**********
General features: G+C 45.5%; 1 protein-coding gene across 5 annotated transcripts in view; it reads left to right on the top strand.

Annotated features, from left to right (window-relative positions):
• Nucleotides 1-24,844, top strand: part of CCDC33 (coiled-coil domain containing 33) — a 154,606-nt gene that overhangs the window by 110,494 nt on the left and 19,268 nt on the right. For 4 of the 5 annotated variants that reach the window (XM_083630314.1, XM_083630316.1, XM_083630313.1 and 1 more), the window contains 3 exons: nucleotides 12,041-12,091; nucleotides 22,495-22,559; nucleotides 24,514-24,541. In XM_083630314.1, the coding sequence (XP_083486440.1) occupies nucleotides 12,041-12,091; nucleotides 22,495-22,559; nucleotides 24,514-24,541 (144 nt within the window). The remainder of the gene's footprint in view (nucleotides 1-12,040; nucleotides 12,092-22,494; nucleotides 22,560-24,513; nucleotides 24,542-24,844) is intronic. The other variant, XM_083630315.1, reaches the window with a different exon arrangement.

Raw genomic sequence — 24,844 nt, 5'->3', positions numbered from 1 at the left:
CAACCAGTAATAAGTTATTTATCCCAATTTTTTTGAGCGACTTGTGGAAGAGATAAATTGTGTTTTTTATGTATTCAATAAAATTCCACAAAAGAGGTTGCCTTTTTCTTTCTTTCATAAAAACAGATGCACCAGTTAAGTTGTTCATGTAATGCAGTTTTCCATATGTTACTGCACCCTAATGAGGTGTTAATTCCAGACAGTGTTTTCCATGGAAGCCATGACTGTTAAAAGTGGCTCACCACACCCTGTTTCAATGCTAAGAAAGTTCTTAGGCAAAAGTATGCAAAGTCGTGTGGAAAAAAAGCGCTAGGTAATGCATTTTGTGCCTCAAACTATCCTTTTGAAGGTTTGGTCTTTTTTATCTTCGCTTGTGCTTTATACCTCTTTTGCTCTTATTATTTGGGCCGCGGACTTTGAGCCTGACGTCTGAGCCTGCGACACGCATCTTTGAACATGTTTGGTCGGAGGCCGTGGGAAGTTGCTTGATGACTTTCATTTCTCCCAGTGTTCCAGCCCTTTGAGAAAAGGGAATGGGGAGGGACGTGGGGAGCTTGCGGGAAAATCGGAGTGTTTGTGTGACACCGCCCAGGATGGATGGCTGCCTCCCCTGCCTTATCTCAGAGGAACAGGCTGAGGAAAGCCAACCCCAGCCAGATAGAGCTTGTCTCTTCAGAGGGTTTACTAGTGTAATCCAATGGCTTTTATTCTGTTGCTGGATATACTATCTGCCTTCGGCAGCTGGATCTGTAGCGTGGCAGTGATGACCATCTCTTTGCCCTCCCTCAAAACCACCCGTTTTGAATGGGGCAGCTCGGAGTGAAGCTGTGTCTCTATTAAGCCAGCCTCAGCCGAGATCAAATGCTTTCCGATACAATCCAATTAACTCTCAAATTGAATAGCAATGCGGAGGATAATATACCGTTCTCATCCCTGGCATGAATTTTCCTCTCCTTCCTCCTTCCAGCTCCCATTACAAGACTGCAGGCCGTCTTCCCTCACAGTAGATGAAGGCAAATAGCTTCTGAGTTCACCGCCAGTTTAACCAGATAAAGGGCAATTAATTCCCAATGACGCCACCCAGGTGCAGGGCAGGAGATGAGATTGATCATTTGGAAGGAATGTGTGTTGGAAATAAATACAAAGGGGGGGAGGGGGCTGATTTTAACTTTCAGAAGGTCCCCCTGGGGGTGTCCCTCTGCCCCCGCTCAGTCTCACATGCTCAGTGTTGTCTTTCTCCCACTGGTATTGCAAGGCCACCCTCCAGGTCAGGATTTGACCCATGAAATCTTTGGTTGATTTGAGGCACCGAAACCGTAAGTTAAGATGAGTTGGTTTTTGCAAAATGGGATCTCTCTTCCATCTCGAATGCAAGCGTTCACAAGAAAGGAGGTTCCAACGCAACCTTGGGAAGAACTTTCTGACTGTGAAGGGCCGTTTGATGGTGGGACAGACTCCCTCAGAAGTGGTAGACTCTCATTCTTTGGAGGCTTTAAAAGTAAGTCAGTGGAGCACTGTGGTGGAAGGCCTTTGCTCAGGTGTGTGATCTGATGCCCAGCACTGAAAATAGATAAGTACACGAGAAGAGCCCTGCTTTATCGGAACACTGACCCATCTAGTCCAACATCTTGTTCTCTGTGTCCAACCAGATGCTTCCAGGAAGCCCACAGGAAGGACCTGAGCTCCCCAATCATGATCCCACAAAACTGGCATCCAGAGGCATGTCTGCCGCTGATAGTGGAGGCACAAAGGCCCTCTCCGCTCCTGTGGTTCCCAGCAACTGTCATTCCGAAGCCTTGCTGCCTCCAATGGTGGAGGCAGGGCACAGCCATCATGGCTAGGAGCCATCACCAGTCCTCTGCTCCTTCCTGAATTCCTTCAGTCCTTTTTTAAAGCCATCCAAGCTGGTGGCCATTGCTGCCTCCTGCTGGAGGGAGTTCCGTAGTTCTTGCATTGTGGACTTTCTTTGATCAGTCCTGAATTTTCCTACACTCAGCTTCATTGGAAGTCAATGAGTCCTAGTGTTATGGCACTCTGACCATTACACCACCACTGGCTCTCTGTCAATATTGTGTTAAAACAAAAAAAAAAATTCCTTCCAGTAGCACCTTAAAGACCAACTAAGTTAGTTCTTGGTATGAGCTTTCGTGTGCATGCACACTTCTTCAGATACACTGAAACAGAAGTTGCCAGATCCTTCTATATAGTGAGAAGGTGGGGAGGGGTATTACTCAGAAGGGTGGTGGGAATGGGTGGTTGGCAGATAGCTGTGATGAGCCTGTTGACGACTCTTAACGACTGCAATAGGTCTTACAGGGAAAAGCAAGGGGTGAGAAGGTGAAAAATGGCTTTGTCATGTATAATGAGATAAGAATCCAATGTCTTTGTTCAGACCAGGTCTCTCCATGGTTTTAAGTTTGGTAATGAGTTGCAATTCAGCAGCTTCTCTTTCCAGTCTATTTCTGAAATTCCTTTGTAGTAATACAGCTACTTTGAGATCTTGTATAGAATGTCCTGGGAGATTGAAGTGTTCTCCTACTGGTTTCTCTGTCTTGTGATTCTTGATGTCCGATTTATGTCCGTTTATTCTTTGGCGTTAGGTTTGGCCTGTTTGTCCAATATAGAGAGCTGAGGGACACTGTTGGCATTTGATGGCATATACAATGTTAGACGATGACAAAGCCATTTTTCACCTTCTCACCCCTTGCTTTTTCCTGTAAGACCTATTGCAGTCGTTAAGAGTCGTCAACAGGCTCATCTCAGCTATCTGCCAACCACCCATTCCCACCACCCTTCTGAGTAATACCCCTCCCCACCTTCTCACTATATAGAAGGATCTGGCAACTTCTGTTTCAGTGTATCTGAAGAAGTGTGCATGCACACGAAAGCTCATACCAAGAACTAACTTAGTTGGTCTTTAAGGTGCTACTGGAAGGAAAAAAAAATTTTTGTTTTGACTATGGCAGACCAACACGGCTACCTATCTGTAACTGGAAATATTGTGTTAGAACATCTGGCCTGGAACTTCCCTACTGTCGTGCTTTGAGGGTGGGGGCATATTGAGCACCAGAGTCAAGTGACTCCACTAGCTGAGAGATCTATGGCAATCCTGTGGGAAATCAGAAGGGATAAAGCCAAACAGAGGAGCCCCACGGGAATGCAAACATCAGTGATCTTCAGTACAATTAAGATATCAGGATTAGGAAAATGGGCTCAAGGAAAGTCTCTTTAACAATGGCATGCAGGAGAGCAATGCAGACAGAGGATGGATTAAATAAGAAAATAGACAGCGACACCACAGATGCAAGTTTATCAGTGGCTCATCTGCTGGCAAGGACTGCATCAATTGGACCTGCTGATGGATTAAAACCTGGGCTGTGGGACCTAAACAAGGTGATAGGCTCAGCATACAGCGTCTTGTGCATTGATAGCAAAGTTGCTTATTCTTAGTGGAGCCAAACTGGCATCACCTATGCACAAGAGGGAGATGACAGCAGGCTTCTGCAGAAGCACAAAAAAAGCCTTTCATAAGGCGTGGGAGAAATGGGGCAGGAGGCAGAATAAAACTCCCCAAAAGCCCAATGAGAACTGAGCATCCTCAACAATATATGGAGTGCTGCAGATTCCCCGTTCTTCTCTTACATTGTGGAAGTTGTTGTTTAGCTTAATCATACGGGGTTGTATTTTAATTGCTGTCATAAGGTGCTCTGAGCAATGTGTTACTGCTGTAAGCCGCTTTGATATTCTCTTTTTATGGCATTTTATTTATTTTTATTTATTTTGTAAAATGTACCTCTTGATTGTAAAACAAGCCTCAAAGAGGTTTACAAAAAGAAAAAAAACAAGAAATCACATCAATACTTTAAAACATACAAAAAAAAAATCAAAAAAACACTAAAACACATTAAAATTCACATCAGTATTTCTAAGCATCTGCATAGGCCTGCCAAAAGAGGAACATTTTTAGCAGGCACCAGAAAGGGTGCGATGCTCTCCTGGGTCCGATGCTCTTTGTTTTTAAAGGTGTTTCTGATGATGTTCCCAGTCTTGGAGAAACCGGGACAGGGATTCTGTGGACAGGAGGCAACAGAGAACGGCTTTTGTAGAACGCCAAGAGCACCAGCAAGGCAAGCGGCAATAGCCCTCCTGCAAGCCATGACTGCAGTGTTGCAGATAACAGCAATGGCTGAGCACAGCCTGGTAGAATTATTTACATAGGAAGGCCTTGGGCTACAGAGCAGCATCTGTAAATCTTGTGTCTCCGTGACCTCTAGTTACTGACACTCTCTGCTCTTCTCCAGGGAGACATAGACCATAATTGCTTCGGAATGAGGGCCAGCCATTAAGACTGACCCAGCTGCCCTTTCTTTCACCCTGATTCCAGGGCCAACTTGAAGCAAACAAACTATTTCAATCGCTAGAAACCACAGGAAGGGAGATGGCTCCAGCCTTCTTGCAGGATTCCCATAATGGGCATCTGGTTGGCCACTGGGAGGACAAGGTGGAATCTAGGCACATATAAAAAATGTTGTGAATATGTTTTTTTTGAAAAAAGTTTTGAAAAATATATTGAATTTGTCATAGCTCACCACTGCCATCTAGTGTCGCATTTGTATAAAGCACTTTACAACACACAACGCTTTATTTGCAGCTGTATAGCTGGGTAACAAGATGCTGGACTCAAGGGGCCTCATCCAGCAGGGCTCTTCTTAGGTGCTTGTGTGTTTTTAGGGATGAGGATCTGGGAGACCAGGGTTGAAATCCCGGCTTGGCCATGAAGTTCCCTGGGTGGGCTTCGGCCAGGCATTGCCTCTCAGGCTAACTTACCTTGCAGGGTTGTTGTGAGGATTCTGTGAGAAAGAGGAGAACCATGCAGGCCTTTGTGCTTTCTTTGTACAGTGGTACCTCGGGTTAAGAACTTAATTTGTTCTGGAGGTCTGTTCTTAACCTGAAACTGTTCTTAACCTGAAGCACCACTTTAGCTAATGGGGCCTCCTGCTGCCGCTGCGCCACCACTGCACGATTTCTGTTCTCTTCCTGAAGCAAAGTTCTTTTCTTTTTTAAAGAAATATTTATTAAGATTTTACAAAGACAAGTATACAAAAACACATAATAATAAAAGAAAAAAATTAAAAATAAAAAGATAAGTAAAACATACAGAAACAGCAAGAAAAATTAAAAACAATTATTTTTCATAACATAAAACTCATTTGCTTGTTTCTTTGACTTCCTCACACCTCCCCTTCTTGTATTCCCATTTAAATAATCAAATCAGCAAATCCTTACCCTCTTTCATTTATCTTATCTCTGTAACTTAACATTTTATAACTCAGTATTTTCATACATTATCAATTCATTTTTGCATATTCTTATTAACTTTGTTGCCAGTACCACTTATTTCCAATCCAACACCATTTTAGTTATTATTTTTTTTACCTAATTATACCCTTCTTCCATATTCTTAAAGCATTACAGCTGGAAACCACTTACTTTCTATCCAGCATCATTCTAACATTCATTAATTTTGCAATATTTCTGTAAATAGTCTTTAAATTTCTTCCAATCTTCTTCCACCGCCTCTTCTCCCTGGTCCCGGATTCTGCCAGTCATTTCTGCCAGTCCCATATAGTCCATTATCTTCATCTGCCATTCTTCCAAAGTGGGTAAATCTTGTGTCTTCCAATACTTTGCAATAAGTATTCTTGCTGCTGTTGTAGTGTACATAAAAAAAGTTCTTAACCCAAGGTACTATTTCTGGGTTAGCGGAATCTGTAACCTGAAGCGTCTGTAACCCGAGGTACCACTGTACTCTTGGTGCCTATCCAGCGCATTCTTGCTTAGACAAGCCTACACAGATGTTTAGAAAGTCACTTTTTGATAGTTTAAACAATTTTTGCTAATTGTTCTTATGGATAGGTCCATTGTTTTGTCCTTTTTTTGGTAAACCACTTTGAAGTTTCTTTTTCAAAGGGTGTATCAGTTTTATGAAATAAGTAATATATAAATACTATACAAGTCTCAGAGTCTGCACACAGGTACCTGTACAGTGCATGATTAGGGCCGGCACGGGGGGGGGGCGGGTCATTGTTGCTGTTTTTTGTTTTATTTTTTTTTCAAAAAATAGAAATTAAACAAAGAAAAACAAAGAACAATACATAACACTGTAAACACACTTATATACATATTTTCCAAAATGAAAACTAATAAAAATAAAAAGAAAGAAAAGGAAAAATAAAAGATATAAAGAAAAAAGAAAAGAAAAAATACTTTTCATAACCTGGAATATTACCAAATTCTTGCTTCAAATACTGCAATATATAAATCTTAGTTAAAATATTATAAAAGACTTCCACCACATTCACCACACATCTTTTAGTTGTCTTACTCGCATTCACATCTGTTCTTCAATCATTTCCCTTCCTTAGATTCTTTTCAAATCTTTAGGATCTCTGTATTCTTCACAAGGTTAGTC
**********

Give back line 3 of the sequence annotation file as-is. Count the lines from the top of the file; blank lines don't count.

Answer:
• Nucleotides 1-24,844, top strand: part of CCDC33 (coiled-coil domain containing 33) — a 154,606-nt gene that overhangs the window by 110,494 nt on the left and 19,268 nt on the right. For 4 of the 5 annotated variants that reach the window (XM_083630314.1, XM_083630316.1, XM_083630313.1 and 1 more), the window contains 3 exons: nucleotides 12,041-12,091; nucleotides 22,495-22,559; nucleotides 24,514-24,541. In XM_083630314.1, the coding sequence (XP_083486440.1) occupies nucleotides 12,041-12,091; nucleotides 22,495-22,559; nucleotides 24,514-24,541 (144 nt within the window). The remainder of the gene's footprint in view (nucleotides 1-12,040; nucleotides 12,092-22,494; nucleotides 22,560-24,513; nucleotides 24,542-24,844) is intronic. The other variant, XM_083630315.1, reaches the window with a different exon arrangement.